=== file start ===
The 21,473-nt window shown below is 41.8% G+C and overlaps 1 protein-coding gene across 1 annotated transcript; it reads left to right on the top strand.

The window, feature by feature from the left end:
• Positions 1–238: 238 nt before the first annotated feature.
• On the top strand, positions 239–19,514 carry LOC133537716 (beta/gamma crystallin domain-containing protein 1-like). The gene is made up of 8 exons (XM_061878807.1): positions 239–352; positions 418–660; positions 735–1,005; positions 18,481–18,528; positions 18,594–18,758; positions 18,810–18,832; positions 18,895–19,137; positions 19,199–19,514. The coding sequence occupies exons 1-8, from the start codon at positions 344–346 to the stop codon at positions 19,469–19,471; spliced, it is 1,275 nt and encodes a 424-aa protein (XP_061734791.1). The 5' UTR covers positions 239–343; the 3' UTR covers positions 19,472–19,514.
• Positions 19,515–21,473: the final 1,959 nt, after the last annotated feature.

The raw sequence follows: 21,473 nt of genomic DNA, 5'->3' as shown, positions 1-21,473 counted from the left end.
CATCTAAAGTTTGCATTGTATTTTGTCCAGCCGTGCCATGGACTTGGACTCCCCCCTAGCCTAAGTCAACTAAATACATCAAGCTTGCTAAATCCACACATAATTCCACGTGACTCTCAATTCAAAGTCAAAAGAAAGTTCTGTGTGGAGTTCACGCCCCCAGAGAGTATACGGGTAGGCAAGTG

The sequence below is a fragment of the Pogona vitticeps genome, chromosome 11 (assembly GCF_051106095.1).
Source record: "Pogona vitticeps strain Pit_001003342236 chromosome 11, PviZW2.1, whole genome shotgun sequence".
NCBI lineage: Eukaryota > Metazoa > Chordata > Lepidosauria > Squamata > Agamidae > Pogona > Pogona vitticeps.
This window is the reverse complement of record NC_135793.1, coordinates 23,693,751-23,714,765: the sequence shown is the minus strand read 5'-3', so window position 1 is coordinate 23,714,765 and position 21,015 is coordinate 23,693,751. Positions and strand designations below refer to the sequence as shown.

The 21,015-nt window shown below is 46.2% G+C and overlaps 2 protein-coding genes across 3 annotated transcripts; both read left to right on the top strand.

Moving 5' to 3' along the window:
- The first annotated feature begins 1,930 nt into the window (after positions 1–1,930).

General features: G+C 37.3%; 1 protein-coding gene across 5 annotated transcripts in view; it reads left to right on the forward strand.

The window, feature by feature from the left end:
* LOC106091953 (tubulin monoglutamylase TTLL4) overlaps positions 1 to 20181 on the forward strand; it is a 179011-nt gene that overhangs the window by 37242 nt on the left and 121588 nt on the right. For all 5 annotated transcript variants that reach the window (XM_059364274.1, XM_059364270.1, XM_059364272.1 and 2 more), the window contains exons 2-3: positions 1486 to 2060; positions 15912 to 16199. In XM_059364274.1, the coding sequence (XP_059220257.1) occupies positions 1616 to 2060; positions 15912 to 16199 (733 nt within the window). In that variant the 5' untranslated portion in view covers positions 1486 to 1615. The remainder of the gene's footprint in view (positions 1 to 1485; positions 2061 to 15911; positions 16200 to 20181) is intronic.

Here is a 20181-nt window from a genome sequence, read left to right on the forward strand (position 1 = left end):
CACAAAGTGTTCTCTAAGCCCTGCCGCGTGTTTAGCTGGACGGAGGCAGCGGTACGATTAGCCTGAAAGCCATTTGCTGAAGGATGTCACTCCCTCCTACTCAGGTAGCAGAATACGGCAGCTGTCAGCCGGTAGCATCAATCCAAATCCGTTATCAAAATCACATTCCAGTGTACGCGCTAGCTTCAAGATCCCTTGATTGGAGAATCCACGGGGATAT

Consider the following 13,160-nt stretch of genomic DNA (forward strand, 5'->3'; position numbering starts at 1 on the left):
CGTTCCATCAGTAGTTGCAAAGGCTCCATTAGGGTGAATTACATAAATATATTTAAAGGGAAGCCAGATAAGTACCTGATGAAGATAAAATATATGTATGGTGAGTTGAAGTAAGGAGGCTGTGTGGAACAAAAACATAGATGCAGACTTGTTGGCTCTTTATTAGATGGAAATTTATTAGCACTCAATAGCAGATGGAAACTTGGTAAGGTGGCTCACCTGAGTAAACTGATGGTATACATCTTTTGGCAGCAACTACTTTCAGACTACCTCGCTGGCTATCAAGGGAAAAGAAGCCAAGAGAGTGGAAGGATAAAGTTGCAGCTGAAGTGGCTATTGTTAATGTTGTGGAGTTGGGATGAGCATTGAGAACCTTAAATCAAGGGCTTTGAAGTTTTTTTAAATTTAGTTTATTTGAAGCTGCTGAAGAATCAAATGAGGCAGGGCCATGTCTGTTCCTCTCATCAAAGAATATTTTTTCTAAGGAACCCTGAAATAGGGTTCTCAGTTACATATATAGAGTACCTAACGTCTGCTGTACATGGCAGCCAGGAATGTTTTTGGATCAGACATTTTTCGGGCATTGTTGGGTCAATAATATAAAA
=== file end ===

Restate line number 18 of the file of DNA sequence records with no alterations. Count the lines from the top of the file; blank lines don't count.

Here is a 20181-nt window from a genome sequence, read left to right on the forward strand (position 1 = left end):